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[Emily Hauser] For The Immortal [battle of britain Book] eBook

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For The Immortal

S stunning debut novel brings ancient Troy wildly raucously passionately alive' Manda Scott bestselling author of Boudica and Into the Fire'A delight from start to finish Hauser's fresh perspective on one of the great archetypal epics in focusing on the marginalised women's stories makes for fascinating reading a clever premise and thoroughly enjoyable' Elizabeth Fremantle author of Sisters of Treason'Kept me utterly absorbed Here is a heroine to cheer for and a book to cherish' Margot Livesey author of The House on Fortune Street'Beautifully descriptive drawing the reader into a lost world of gods and heroes' Glyn Iliffe author of King of Ithaca. Hauser brings her Golden Apple trilogy to a close with For The Immortal a book that brings to life Hippolyta the s and the daughter of a Greek king who accompanies Hercules on his final two labors This book was hard for me in the middle While I loved the sections involving Hippolyta and the s the Becoming Greek section was a difficult read view spoilerHippolyta is completely broken and constantly raped I wanted some of her fire some resistance to her circumstances The reasons for her staying submissive to Theseus seemed flimsy If Theseus isn t honoring his agreement she should be fighting back too hide spoiler


So than Hippolyta the revered ueen of the tribe For Hercules and his band of fighters pose a threat to her way of life – but also stir up painful memories that threaten to expose her deepest secretAs battle lines are drawn between the Greeks and the s both women soon learn the inevitable truth – in war sacrifices must be made; especially if they are to protect the ones they love most PRAISE FOR EMILY HAUSER'Hauser recreates one of the oldest tales in Greek myth with great skill and panache' The Times'Once in a while something comes along that's so utterly right so necessary for now that you wonder why nobody thought of it before Emily Hauser'. I came to For the Immortal without having read the first two books in the series but that didn t matter because it is a standalone story I loved Hauser s recreation of the well known tale She tells it from an intriguing new perspective and that worked incredibly well The different narrators all had interesting and uniue voices and I found myself caught up in their personal dramas and decisions I particularly enjoyed the chapter lengths which made it easy to pick up the book and read the odd bit here and there when I had time Occasionally during the narrative passages my attention wavered but the action soon drew me back in Actually one of the things I found most enjoyable was the author s afterword in which she discusses her approach to recasting the myth Overall this is a good read for those who enjoy fairytale and myth retellings and I give it a solid 4 starsI received this book as a free eBook ARC via NetGalley

Emily Hauser Ñ 1 FREE DOWNLOAD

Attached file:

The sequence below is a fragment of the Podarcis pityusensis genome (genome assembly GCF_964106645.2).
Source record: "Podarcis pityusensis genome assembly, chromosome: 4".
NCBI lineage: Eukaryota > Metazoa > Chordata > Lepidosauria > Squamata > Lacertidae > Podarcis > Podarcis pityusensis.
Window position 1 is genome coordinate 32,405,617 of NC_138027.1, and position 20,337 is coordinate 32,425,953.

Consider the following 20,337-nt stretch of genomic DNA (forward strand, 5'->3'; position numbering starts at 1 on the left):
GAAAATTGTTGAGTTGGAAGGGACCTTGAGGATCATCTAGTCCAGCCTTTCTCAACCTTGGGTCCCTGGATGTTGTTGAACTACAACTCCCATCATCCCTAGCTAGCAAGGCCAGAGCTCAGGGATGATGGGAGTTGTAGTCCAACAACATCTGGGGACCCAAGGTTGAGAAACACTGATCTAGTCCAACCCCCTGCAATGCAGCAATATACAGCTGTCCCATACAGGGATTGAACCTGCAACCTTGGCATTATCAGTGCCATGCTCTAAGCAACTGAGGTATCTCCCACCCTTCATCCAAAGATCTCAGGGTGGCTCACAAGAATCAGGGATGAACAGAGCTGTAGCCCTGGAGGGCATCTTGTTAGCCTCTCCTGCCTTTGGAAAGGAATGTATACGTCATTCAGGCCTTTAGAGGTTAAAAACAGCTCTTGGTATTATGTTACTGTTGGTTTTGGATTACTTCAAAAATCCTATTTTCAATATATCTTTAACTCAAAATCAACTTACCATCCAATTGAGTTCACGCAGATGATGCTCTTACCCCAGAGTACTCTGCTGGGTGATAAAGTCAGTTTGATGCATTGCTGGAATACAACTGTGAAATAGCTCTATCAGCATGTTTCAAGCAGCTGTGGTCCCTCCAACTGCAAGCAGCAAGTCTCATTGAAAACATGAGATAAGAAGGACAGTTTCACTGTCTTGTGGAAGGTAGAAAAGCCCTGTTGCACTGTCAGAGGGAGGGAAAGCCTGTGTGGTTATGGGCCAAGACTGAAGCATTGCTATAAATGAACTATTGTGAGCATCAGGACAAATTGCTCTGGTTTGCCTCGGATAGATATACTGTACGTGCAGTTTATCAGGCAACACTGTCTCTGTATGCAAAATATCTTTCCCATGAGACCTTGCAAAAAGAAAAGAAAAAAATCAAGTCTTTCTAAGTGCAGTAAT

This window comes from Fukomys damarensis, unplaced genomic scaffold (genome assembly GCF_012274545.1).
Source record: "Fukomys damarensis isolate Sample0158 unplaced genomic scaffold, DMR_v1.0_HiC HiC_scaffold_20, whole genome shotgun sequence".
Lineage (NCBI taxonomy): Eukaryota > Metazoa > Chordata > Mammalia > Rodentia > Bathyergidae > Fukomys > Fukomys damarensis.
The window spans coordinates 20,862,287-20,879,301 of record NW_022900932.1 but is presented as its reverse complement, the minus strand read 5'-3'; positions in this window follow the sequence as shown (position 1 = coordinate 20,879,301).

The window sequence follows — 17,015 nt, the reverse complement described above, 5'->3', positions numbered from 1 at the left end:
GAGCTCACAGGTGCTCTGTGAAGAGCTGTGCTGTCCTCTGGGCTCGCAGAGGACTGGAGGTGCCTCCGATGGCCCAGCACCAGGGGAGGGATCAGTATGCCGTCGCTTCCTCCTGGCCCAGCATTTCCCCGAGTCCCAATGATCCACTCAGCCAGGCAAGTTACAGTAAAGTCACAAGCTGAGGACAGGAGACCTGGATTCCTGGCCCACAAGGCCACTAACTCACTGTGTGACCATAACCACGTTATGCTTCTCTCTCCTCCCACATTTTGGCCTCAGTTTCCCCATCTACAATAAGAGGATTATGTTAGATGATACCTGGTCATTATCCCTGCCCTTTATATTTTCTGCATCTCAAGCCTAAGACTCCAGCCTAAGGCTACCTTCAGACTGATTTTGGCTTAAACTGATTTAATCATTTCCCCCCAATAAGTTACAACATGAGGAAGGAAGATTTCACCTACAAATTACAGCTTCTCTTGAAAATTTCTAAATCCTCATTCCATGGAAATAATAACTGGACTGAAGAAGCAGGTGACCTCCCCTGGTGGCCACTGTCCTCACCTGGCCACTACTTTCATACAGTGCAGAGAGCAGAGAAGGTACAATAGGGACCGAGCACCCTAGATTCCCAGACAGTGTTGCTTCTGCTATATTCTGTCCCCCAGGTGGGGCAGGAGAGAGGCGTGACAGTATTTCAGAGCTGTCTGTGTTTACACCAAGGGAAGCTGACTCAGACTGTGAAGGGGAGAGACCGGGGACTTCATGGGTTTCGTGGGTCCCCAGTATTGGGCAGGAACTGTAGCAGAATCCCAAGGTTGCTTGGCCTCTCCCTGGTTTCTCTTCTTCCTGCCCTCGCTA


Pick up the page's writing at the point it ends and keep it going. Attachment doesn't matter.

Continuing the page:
Thousands of years ago in an ancient world where the gods control all and heroes fight to have their names remembered down the ages two extraordinary women become entangled in one of the greatest heroic tales of all time and must face how much they are willing to risk for immortalityDesperate to save her dying brother Admete persuades her father the king of Tiryns to let her join Hercules on one of his legendary twelve labours Travelling to the renowned female warrior s in search of a cure Admete soon discovers that both Hercules and the fearsome s are not as they first seemedThe s greet the arrival of the Greeks with mixed feelings – and none. I have to reiterate my For the Winner review where was this uality of writing in For the Most Beautiful The latter two books in this trilogy are better by far than the first book and I can only assume that Hauser s debut novel was severely curtailed by the publishing house who gave it a distinctly frothy juvenile spin For the Winner and For the Immortal are thankfully much interesting For the Immortal returns to a dual protagonist set up but this time it s well founded on Hippolyta ueen of the s and Admete Admete is such a minor character in myth that honestly I had to be reminded of who she was but I think Hauser was right when she says in her author s note that the concept of retrieving Hippolyta s war belt simply as a shiny trinket for Admete feels like a half baked idea and not terribly compelling Hauser has elaborated upon that unspectacular beginning to create a stronger motivation for the uest as well as increasing Admete s role in it I didn t object to the author portraying a darker Hercules although I wish he d been named Herakles since this was a Greek world novel as there s plenty in the character s ancient mythos to suggest a darker side but I was frankly disappointed that it is just let go at the end I felt that his twisting his descent into a darker personality could ve provided of a crisis than it did for the other characters and that there should have been a final confrontation between Hercules and AdmeteAs for Hippolyta I wasn t bothered by her being combined with Antiope since again there is grounds for it in ancient myth Ancient writers went back and forth on the uestion of whether the ueen who Hercules stole the war belt from was the same person as the one who became Theseus ueen Plus from a story telling point of view it gives Hippolyta a lot story However I didn t like the portrayal of Theseus The ancient writers also give different accounts as to whether Theseus and his ueen were a love match or whether she was an unwilling captive Hauser chooses to make her an unwilling captive and Theseus a special brand of scum I simply prefer a better Theseus the one portrayed by Mary Renault and Amalia Carosella than I do Hauser s evil Theseus Maybe it just felt like a bit too much what with a darker Hercules being portrayed as well Besides I kept thinking But what about Hippolytus There s no Hippolytus here and Phaedra we re told has long since been acuired and discarded before Hippolyta s arrival There s Hauser s Hippolyta is also combined with and reworked Penthesilea Oh and by the way she was married to and had a child with Achilles long before the events of this book happen and she s captured by Theseus Wait whatOkay that version of events does I admit give a much better reason for Achilles weeping over the ueen of the s he just killed than love at first sight But I had trouble getting over that particular hurdle I m not sure the timelines match up If Achilles as we re told in ancient myth was too young to compete for Helen s hand and in order to avoid being called to the Trojan War successfully disguised himself as a young woman but old enough to father Neoptolemos during the same time he must ve been in his teens at the start of the Trojan War and less than 30 when he is killed The events of this book take place roughly between ten and five years before the start of the War and during it Hippolyta is reminiscing back to about ten years or so earlier than that when she remembers her time with Achilles Plus Theseus is supposed to be an old man when he kidnaps a ten year old Helen which is supposed to occur much later than his prime with Hippolyta both occur together here Eh my brain just couldn t accept thisI was very surprised when at about 80% of the way in the book jumps ahead fifteen years to the Trojan War It felt tacked on sudden and jarring I prepared myself to criticise this section heavily in my review I ve softened to it a little although I still feel it was overall a misstep The section doesn t really add anything to Admete I like that it recognises Hippolyta s heroism and provides a compelling reason for Achilles to weep over the corpse of the ueen But I still can t buy into the HippolytaAchilles relationship I can completely understand the author being tempted to revisit the Trojan War in the story who wouldn t want to rewrite the stumbles of For the Most Beautiful and provide a rather dramatic mature and heroic slice of the Trojan War than the passive angsty voices of Briseis and Chryseis but it did feel very last minute and just not part of Admete and Hippolyta s storiesHowever I ve really enjoyed the sophisticated writing style of For the Winner and For the Immortal and the focus of both of them on lesser explored but active and heroic women of ancient Greek myth and I do recommend this book If I were to re read it though I ll probably just end the book before the out of place time skip7 out of 10